Quite commonplace plants were often shoulder-to-shoulder with rarities. Here the well-known Castor Oil Plant, Ricinus communis, is happy in a border. It is a member of the Euphorbia family, but strikingly different from the spurges. Despite producing ricin, said to be deadly in even minute amounts, it is a great favourite of mine. Quite frequently it is found on waste ground in Mediterranean countries where it can form a disappointingly untidy shrub. 

Like small plums. Cornelian Cherry in fruit.
Oxford. 4 October, 2015

The Cornelian Cherry, Cornus mas, ought to be more widely planted, although I admit it is best in a fairly large garden. Not only are the flowers attractive but the fruits are interesting too. It is not a cherry at all but is often used in the eastern Mediterranean for jams and pie fillings. Here is was fruiting in abundance.

Speaking of pies, a picnic had been carefully prepared and, by common consent, it was now due. Our chatter was interrupted by much crunching and sighing.

A lingering flower on Magnolia grandiflora.
Oxford, 4 October, 2015

We sat beneath a fine specimen of Magnolia grandiflora and, as is often the case, the occasional, snow-white flower was still to be seen.

And we gazed across to a tree which had me puzzled. Surely it was a Service Tree, but those huge fruits...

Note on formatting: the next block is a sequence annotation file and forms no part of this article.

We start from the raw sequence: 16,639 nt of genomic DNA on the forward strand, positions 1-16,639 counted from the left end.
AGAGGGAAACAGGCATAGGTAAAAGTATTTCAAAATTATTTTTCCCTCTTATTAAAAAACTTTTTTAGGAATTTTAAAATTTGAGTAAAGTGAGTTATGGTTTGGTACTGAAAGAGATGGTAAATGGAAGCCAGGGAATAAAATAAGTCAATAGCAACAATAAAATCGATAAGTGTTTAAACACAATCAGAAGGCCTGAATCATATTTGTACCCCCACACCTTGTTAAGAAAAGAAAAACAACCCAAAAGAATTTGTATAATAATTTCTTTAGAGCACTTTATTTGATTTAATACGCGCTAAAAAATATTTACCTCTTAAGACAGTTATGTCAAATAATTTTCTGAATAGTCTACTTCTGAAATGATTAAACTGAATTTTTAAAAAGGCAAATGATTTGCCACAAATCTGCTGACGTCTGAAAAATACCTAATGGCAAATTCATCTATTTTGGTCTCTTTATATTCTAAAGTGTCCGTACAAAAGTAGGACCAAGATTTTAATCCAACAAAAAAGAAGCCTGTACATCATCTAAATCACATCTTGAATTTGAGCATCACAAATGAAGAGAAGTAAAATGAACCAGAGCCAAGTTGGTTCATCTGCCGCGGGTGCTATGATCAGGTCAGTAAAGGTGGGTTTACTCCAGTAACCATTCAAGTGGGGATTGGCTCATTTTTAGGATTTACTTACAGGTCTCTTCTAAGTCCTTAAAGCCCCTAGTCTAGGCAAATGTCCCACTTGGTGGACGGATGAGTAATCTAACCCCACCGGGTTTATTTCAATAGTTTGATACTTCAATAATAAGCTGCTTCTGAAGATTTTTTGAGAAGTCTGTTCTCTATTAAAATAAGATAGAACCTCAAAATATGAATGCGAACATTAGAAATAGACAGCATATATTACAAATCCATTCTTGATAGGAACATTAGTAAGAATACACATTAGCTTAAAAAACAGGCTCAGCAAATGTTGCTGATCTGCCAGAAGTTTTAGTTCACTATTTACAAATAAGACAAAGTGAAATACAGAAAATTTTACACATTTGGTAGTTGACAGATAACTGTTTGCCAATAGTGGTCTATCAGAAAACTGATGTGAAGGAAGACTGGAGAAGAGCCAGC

It was a Service Tree; to be more precise it was Sorbus domestica, var. pomifera. As a youth I had understood that the word 'service' indicated that the fruits were used in the brewing of ale (cf. the Spanish word cervesa - beer) - but I was wrong. The Latin sorbus means 'reddish-brown' and came to us in medieval Britain as the now-obsolete word syrfe. As for 'pomifera' - it means 'apple-bearing', and certainly the large fruits have in the past been eaten.

The rather uncommon Ptelea trifoliata. Even if I had a huge
garden I'd hesitate to grow it. Oxford, 4 October, 2015
A tree with elm-like fruits turned out to be Ptelea trifoliata. It's leaves are not unlike those of Choisya which, like Ptelea, is a member of the Orange Family, Rutaceae. It was curious rather than beautiful, but the flowers had gone, so perhaps I'm being unfair. For reasons unclear to me, it is sometimes called the Hop Tree (although perhaps the cone-like bunches of hops look vaguely similar).

I could go on, but a quick visit to the greenhouses was called for. A Stag's Horn Fern was doing well but was unfortunately unlabelled. There are several of these Platycerium species; my best guess is that it was P. wallichii.

Nearby, and suspending from roof girders, was a Pitcher Plant. Again, frustratingly, it was unlabelled, and the genus contains a large number of species.  The 'pitchers' contain a tempting fluid, encouraging insects to enter and take their fill. But it doesn't quite work out like that, and the corpses dissolve in the fluid, making a range of nutrients available to the plants which could otherwise struggle.

Fron the southern U.S.A. Yucca gloriosa. Oxford.
4 October, 2015

It was time to go - but I cannot leave without showing this lovely yucca plant. Yet again it was unlabelled but it is undoubtedly Yucca gloriosa, and the name is certainly justified, for it is glorious.

So, notwithstanding our combined ages of around 300 years, we strode briskly back to Oxford just in time for a bus.